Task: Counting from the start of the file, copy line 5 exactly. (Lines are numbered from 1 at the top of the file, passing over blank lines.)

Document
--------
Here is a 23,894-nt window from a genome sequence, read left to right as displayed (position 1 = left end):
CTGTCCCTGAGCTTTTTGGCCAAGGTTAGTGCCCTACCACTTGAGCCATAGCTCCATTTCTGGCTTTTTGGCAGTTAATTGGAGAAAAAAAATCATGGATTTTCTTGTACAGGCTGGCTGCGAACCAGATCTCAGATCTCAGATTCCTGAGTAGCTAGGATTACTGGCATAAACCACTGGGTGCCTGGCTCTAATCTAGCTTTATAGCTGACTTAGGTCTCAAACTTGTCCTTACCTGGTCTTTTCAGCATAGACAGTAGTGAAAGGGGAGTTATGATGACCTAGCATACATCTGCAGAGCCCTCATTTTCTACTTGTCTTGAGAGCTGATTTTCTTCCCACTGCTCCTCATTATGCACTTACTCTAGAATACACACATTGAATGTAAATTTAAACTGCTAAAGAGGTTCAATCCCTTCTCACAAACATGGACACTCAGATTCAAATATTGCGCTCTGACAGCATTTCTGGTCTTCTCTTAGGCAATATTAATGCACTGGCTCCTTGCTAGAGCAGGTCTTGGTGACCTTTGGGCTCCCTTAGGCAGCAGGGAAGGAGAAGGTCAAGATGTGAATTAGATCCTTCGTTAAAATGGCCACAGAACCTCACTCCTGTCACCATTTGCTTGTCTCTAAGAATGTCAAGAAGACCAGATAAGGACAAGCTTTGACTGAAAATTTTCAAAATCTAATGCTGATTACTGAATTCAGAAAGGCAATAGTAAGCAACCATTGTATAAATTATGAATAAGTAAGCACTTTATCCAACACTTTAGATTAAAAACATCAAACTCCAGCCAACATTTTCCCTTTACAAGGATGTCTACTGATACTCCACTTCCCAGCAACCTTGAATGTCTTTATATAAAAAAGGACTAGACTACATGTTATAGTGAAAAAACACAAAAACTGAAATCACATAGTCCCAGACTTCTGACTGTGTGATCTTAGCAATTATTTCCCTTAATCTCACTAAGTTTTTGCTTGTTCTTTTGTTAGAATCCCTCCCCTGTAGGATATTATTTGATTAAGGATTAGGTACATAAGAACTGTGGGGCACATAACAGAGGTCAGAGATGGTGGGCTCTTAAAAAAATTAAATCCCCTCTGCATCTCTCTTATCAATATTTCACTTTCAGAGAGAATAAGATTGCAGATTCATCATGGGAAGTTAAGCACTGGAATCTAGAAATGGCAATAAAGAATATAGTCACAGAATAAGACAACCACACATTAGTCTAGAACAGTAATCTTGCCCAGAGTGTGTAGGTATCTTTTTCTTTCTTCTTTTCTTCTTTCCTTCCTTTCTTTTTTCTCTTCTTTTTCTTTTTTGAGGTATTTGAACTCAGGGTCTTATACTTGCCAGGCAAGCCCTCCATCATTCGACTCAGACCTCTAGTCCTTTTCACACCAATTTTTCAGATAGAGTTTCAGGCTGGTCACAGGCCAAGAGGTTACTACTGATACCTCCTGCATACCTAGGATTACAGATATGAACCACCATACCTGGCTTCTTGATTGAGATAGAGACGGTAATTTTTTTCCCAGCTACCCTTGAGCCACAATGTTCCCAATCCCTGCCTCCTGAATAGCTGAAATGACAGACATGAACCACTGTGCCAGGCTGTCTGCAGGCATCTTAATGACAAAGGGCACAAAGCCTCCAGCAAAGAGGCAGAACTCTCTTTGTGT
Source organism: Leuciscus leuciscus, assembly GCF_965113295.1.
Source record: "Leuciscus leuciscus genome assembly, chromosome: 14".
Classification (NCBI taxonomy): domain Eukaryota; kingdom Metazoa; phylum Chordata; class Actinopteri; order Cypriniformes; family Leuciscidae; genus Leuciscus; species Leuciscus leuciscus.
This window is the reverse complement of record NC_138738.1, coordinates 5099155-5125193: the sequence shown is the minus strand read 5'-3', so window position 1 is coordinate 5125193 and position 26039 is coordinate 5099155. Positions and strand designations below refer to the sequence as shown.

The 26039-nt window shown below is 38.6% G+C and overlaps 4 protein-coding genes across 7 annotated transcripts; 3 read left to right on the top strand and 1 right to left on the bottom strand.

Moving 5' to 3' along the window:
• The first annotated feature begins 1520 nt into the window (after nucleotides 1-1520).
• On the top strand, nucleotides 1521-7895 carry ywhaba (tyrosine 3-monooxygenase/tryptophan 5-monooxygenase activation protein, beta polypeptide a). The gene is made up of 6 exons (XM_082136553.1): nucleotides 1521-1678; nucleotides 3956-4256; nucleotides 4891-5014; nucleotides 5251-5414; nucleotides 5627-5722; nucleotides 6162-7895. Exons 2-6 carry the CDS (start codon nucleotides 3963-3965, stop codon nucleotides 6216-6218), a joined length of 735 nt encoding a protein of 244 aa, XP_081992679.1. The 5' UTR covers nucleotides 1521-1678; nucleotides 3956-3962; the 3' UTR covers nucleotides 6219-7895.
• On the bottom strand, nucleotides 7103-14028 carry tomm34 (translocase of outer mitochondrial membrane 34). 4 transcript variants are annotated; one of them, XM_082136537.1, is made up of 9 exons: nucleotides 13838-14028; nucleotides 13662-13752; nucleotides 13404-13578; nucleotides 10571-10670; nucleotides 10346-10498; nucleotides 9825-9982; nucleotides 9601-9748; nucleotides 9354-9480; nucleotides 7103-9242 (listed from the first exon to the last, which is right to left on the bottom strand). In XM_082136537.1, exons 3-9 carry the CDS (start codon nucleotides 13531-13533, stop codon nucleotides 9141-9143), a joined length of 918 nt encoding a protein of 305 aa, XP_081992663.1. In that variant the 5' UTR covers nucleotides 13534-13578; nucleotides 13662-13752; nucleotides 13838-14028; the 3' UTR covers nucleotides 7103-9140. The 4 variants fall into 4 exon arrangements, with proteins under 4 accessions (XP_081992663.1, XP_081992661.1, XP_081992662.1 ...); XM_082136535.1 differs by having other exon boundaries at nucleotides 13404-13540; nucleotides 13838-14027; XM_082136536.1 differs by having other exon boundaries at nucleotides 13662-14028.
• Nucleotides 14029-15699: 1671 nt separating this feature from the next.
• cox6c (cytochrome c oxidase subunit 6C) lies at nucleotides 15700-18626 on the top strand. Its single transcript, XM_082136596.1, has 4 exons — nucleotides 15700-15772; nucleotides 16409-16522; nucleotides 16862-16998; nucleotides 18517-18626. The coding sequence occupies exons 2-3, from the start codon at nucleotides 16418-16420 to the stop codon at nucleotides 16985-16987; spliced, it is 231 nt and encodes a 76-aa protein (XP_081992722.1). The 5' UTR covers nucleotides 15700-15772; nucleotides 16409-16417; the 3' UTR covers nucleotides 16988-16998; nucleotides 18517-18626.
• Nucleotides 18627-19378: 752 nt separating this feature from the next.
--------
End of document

Classification (NCBI taxonomy): domain Eukaryota; kingdom Metazoa; phylum Chordata; class Actinopteri; order Cypriniformes; family Leuciscidae; genus Leuciscus; species Leuciscus leuciscus.